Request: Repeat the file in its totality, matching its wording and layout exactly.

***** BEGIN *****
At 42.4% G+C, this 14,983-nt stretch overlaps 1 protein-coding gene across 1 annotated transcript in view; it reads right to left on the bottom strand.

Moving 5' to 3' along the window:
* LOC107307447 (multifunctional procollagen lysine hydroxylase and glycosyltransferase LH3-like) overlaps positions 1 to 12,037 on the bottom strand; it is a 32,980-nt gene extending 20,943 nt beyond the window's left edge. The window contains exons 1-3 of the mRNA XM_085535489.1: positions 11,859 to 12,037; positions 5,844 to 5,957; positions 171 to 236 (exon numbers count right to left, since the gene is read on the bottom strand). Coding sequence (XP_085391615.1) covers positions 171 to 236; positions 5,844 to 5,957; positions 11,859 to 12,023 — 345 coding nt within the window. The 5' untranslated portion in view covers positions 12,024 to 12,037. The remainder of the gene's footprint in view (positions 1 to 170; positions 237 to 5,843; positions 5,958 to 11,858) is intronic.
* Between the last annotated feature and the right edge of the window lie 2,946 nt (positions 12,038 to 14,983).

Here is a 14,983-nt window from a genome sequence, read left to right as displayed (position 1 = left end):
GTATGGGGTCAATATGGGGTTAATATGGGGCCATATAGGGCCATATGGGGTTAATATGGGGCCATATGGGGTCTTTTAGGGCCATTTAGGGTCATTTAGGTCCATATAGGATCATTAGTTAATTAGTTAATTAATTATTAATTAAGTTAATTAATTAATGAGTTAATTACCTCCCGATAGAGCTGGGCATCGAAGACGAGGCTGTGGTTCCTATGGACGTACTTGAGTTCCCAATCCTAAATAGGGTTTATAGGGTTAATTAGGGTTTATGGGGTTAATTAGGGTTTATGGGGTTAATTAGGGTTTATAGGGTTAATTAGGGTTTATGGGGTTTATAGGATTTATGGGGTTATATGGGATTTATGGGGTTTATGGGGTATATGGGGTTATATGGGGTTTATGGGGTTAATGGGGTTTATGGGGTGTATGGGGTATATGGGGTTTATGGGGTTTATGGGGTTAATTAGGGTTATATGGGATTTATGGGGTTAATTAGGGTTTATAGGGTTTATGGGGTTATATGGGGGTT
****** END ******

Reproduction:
At 42.4% G+C, this 14,983-nt stretch overlaps 1 protein-coding gene across 1 annotated transcript in view; it reads right to left on the bottom strand.

Moving 5' to 3' along the window:
* LOC107307447 (multifunctional procollagen lysine hydroxylase and glycosyltransferase LH3-like) overlaps positions 1 to 12,037 on the bottom strand; it is a 32,980-nt gene extending 20,943 nt beyond the window's left edge. The window contains exons 1-3 of the mRNA XM_085535489.1: positions 11,859 to 12,037; positions 5,844 to 5,957; positions 171 to 236 (exon numbers count right to left, since the gene is read on the bottom strand). Coding sequence (XP_085391615.1) covers positions 171 to 236; positions 5,844 to 5,957; positions 11,859 to 12,023 — 345 coding nt within the window. The 5' untranslated portion in view covers positions 12,024 to 12,037. The remainder of the gene's footprint in view (positions 1 to 170; positions 237 to 5,843; positions 5,958 to 11,858) is intronic.
* Between the last annotated feature and the right edge of the window lie 2,946 nt (positions 12,038 to 14,983).

Here is a 14,983-nt window from a genome sequence, read left to right as displayed (position 1 = left end):
GTATGGGGTCAATATGGGGTTAATATGGGGCCATATAGGGCCATATGGGGTTAATATGGGGCCATATGGGGTCTTTTAGGGCCATTTAGGGTCATTTAGGTCCATATAGGATCATTAGTTAATTAGTTAATTAATTATTAATTAAGTTAATTAATTAATGAGTTAATTACCTCCCGATAGAGCTGGGCATCGAAGACGAGGCTGTGGTTCCTATGGACGTACTTGAGTTCCCAATCCTAAATAGGGTTTATAGGGTTAATTAGGGTTTATGGGGTTAATTAGGGTTTATGGGGTTAATTAGGGTTTATAGGGTTAATTAGGGTTTATGGGGTTTATAGGATTTATGGGGTTATATGGGATTTATGGGGTTTATGGGGTATATGGGGTTATATGGGGTTTATGGGGTTAATGGGGTTTATGGGGTGTATGGGGTATATGGGGTTTATGGGGTTTATGGGGTTAATTAGGGTTATATGGGATTTATGGGGTTAATTAGGGTTTATAGGGTTTATGGGGTTATATGGGGGTT